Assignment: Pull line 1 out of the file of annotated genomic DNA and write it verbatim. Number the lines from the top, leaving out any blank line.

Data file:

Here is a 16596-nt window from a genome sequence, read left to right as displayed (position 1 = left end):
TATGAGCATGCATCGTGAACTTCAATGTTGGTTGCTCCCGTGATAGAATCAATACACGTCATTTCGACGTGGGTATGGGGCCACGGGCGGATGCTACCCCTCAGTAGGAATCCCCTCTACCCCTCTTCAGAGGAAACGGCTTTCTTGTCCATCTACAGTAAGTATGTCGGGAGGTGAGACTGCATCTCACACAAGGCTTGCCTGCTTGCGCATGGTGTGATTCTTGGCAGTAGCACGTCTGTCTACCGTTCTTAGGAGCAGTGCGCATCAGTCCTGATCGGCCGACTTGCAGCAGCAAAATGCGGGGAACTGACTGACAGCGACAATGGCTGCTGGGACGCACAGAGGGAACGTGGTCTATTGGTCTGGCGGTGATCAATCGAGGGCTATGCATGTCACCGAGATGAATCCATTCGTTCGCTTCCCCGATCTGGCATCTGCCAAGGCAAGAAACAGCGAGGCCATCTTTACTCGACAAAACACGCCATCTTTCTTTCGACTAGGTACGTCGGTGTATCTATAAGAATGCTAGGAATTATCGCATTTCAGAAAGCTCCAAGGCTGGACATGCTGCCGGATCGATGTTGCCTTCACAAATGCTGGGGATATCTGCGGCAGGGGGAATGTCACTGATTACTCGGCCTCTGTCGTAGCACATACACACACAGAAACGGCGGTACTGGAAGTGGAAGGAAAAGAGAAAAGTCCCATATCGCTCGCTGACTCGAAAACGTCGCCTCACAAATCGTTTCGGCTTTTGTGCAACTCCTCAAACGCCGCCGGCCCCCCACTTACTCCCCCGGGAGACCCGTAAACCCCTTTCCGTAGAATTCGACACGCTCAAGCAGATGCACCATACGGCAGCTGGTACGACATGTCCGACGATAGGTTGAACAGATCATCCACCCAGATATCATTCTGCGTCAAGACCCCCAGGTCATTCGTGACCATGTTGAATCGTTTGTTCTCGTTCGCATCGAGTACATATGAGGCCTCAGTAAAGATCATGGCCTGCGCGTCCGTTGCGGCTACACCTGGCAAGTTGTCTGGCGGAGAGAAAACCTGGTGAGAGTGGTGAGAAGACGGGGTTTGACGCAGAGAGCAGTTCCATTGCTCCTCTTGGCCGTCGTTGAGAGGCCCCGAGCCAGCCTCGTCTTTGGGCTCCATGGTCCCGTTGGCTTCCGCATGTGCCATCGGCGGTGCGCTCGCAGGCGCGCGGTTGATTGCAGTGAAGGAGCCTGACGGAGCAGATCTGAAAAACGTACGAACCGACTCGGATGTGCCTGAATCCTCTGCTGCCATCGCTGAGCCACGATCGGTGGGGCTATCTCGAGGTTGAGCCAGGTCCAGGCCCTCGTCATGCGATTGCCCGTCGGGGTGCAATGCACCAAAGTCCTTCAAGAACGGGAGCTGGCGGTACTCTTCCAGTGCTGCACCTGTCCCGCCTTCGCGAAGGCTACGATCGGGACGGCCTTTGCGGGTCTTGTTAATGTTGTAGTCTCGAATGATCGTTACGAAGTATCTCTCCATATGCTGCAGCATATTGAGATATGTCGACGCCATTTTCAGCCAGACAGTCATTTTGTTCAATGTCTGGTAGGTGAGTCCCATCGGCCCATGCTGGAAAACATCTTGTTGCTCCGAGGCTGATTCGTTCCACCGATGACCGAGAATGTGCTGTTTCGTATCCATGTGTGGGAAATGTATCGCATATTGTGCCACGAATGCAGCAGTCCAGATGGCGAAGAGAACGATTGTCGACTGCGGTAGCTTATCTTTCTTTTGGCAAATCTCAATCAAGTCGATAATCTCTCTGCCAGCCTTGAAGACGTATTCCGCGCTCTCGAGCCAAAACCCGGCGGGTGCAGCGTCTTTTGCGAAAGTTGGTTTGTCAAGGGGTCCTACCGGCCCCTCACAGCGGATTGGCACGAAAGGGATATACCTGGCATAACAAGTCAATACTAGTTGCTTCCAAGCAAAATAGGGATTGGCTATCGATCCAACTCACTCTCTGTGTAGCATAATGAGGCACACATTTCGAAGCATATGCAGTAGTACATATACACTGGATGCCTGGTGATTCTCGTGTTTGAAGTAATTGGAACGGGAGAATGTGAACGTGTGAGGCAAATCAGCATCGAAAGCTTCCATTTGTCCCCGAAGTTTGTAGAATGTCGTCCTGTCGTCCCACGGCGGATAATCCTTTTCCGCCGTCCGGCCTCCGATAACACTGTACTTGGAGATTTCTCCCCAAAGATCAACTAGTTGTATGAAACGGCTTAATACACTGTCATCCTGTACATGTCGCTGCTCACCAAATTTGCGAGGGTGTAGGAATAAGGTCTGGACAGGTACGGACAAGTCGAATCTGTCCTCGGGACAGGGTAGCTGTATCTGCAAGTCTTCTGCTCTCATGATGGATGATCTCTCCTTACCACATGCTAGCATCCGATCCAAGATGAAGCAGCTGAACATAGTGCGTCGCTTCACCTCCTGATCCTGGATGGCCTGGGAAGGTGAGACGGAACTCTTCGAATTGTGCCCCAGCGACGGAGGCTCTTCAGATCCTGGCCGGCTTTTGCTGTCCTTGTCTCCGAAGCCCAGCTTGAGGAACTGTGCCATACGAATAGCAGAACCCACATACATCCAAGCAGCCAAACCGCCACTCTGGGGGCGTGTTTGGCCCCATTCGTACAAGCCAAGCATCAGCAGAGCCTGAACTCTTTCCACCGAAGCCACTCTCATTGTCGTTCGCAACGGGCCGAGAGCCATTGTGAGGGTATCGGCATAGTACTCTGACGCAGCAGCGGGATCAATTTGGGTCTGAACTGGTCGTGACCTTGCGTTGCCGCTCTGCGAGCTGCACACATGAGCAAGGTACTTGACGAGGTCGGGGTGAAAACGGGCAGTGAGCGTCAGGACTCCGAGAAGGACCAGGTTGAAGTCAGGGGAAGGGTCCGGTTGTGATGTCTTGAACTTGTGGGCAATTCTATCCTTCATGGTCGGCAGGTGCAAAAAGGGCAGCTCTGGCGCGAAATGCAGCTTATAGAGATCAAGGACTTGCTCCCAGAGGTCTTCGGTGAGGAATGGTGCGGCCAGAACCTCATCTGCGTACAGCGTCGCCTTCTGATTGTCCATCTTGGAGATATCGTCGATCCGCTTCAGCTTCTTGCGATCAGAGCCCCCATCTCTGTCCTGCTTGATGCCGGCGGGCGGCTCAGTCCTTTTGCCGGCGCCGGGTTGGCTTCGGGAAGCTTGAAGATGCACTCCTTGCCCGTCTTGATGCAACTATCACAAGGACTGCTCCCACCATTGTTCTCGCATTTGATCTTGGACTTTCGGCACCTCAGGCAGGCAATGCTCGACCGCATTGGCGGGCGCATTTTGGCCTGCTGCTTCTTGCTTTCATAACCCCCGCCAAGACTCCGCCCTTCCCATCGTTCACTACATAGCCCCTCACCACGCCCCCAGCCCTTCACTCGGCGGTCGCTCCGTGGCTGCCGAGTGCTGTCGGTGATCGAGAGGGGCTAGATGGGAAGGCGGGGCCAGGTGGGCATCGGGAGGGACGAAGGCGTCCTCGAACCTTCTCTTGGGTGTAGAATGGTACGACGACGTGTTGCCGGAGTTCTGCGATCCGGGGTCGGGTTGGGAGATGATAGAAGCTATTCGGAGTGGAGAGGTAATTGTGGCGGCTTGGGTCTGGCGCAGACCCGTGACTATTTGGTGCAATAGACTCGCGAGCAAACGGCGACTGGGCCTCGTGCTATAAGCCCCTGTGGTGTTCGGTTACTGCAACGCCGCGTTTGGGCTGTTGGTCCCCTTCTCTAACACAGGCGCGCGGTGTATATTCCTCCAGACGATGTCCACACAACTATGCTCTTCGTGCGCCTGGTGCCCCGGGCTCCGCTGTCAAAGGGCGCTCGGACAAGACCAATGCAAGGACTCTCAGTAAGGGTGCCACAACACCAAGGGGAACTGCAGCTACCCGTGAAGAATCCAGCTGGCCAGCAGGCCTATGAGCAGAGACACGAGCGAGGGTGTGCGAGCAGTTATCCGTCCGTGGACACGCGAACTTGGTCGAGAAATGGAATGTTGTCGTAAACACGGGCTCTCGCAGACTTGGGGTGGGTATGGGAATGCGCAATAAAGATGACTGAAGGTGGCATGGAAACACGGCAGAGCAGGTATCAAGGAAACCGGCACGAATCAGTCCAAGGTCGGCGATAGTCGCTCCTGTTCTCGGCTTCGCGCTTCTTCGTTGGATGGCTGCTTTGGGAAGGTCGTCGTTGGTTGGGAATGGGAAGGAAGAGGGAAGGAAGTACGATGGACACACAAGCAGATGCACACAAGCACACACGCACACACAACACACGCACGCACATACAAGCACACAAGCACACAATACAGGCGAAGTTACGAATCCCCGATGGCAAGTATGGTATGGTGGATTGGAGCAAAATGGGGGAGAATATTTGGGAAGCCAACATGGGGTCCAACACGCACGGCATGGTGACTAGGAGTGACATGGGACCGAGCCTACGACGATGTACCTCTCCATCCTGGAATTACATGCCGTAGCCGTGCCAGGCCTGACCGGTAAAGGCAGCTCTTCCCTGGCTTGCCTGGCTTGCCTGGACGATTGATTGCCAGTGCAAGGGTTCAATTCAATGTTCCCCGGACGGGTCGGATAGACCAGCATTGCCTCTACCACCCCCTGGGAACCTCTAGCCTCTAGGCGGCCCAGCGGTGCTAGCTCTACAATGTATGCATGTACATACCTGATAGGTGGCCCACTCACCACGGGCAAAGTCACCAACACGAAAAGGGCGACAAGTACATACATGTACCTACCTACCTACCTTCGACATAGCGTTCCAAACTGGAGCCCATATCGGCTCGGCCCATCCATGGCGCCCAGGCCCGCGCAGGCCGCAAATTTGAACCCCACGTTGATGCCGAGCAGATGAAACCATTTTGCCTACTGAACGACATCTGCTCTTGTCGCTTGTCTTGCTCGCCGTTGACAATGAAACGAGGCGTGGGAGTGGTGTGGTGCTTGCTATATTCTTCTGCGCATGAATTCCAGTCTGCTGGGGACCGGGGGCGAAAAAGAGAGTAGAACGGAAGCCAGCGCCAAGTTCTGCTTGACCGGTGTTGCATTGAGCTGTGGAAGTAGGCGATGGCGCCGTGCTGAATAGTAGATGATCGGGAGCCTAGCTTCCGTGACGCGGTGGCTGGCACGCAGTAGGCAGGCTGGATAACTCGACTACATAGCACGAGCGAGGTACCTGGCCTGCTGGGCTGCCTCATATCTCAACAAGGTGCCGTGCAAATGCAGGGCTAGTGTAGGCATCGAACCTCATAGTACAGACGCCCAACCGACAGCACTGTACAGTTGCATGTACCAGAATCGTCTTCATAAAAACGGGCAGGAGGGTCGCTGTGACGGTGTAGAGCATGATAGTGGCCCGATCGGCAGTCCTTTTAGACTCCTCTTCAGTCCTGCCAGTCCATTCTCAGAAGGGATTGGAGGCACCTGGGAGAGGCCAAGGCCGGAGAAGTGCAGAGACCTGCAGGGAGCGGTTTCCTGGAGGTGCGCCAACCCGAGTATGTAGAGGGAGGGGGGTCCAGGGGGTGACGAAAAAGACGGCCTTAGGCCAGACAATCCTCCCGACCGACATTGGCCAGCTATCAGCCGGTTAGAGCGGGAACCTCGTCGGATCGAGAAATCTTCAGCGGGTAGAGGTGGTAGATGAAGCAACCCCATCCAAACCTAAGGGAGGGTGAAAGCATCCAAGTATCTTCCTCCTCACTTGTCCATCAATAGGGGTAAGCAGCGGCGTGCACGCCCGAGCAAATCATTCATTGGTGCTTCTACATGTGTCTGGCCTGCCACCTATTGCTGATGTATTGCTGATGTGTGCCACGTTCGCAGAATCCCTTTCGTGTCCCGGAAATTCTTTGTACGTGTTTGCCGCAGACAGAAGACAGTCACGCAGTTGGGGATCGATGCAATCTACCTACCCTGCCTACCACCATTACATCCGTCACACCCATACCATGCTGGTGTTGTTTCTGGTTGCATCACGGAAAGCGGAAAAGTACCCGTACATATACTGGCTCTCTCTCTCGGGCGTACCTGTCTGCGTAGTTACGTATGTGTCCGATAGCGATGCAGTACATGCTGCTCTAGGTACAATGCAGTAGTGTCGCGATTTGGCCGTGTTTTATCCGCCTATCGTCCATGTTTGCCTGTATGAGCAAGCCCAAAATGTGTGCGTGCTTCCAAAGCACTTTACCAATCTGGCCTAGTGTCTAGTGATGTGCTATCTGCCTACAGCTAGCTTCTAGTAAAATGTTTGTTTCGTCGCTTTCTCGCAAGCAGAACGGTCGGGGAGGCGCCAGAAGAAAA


Here is a 16596-nt window from a genome sequence, read left to right as displayed (position 1 = left end):